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In this the final stage of our series: The Five Stages of CI Maturity we will talk about how to best produce and present your CI research findings.

Competitive intelligence and data management require organization and a clear process to ensure useful and accurate results. In our 5 stages of CI series we will be expanding on each stage of a CI workflow to offer greater insight into what makes the process function.

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Considerations for a quality presentation:

Stage 5: Competitive Intelligence Production and Dissemination

Target Audiences

At the end of your analysis you will need to arrange your findings in a clear, comprehensive and understandable manner meant for your target audience. That target audience often includes your stakeholders; your boss, the executive team, or a board of directors.

The key point to remember when producing successful data visualizations to these stakeholders is that not everyone absorbs or understands information in the same way. It will also be important to understand whether the information has a level of sensitivity in an organization and ensure that it reaches the right people.

Often, consultants or internal teams will work with people other than the stakeholders when accomplishing the research and collaboration required from a CI workflow. Usually these are people tasked with accomplishing CI research, or collaborations between internal teams. Ultimately, the stakeholders will be the ones receiving and digesting the information. If you are tasked with CI research and production you will need to turn around and be able to deliver the right key takeaways to the higher ups, which may or may not be the same takeaways that are important to you.

What Do They Need to Know?

At the beginning of your competitive intelligence workflow you established who would be consuming the information you pulled, organized and analyzed. You should take into account the level of detail and description they want to know. You may have dug through the wide web of information sources and now have a firm understanding after you analyzed what you found, but the marketing department might need deeper details into the specific outcomes of your research, requiring detailed statistics, while your higher ups might want a graphic depicting the high level key takeaways.

You will need a firm understanding of their expectations for your research in order to have a fully rounded out report that your audience will be able to use for actionable insights and business decisions. If your research will be used across multiple departments then it is worth considering multiple methods of data visualizations.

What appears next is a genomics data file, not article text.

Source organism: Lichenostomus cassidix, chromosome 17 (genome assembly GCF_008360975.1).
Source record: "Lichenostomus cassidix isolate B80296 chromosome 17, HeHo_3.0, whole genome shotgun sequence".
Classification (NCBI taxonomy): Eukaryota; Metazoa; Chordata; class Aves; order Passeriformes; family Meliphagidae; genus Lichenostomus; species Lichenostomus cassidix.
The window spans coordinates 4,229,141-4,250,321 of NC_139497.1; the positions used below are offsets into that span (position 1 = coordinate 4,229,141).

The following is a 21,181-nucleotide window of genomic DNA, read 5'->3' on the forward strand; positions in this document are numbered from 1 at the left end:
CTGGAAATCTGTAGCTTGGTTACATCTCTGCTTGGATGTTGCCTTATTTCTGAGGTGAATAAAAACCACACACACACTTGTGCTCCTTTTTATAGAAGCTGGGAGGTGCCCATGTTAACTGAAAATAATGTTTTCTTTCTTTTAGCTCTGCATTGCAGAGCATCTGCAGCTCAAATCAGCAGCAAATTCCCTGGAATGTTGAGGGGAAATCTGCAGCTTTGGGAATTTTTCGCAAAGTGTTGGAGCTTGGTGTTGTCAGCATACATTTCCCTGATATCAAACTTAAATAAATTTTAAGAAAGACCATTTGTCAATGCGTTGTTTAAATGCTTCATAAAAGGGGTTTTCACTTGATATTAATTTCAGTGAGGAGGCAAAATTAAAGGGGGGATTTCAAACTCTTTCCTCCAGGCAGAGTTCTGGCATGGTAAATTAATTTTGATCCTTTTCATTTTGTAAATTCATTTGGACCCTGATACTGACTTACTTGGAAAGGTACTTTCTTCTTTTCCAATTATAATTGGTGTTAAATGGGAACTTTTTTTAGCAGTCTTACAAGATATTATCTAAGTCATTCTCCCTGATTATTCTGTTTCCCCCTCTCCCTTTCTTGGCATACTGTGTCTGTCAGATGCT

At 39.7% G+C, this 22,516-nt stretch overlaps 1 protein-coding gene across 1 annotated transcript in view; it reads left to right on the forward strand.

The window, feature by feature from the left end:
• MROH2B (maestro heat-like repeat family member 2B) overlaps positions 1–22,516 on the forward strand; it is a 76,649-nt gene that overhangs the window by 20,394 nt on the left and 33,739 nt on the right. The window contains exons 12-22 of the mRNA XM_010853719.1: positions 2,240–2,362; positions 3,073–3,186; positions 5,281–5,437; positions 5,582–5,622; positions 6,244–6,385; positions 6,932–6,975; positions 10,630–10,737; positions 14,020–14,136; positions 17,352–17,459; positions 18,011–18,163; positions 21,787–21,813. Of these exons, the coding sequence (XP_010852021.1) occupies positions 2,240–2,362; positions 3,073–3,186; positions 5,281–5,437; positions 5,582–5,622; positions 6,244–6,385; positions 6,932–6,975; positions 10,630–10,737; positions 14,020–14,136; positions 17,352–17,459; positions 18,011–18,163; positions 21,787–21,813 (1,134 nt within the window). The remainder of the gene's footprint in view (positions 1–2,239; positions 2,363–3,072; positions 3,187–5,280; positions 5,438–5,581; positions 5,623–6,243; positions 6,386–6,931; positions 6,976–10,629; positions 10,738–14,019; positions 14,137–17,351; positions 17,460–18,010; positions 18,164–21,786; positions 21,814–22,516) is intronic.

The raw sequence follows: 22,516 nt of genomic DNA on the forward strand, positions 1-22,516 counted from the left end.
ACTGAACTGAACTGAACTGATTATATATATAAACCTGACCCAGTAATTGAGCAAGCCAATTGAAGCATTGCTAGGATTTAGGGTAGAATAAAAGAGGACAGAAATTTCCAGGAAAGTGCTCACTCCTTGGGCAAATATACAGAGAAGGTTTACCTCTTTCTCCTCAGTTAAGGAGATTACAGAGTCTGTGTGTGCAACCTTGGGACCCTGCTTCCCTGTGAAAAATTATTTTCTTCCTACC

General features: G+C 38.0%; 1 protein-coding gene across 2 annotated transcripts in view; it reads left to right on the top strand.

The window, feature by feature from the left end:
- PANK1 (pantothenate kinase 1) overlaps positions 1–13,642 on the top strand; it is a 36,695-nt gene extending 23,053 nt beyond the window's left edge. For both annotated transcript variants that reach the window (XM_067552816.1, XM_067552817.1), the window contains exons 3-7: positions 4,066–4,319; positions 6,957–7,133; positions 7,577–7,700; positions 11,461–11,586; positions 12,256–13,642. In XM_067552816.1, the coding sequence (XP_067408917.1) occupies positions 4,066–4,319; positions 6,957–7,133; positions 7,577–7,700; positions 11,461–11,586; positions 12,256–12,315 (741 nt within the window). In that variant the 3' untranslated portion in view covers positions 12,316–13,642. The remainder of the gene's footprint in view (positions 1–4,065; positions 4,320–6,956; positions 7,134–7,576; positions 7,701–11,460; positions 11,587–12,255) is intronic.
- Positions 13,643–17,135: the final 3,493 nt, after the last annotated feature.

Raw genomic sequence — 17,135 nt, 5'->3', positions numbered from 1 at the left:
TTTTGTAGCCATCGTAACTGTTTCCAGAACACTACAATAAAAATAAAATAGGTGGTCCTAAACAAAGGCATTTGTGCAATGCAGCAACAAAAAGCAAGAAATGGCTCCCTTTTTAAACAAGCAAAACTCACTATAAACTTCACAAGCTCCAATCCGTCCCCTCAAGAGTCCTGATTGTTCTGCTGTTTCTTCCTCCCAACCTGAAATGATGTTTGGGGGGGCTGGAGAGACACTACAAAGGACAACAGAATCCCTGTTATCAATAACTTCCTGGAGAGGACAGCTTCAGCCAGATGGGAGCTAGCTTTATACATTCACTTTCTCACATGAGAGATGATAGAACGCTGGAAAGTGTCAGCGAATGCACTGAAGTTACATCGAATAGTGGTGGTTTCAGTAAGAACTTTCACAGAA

Preferred Delivery Means

Taking into account the type of information your audience wants will influence the way you choose to present it to them. This also ties into the fact that not everyone absorbs information the same way. Some people are visual learners and will be able to understand and get the most from your research if you produce a presentation with graphs, while others prefer a written more narrative document to read on their own time.

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At the end of your CI workflow you will have compiled and created a comprehensive report or presentation that stakeholders can use to make informed business decisions to sail past the competition and emerge on top. This will benefit your company at all points. A firm understanding of your place and your competitors' place in the market will allow you to navigate your market with lasting success.

If you are the one presenting your findings (instead of your boss or a CI consultant), there are a few key presentation tips that are good to brush up on before entering any board room or important meeting.

  1. Prepare Key Takeaways: You've done the research, you have the context and the knowledge required to deliver a compelling and informative presentation on your CI findings. However, you should still prepare your main points and the corresponding data analysis that supports each finding. The better prepared you are, the more clear and confident you will be and the more effective your presentation will be.
  2. Connect and Engage: Connect with your audience. Remember to speak clearly and practice your transitions, if necessary. Don't forget that eye contact is a strong way to connect with your audience. Ask them questions and solicit responses.
  3. Craft a Strong Start: Begin your presentation as you would an essay, set it up with the context and compelling information required to properly frame your research.
  4. Emphasize Action Items: Don't mince words when it comes to the actionable takeaways that you recommend based upon your findings. When you prepare you will have outlined how to position each takeaway and the data that supports them. End your presentation with the, "so what?" that holds the important meaning you need.

If you brush up on your presentation skills and are backed by the data you've carefully compiled, analyzed, and visualized you will leave your audience with valuable information to lead your organization out of murky waters and into the open ocean filled with the opportunity to grow.

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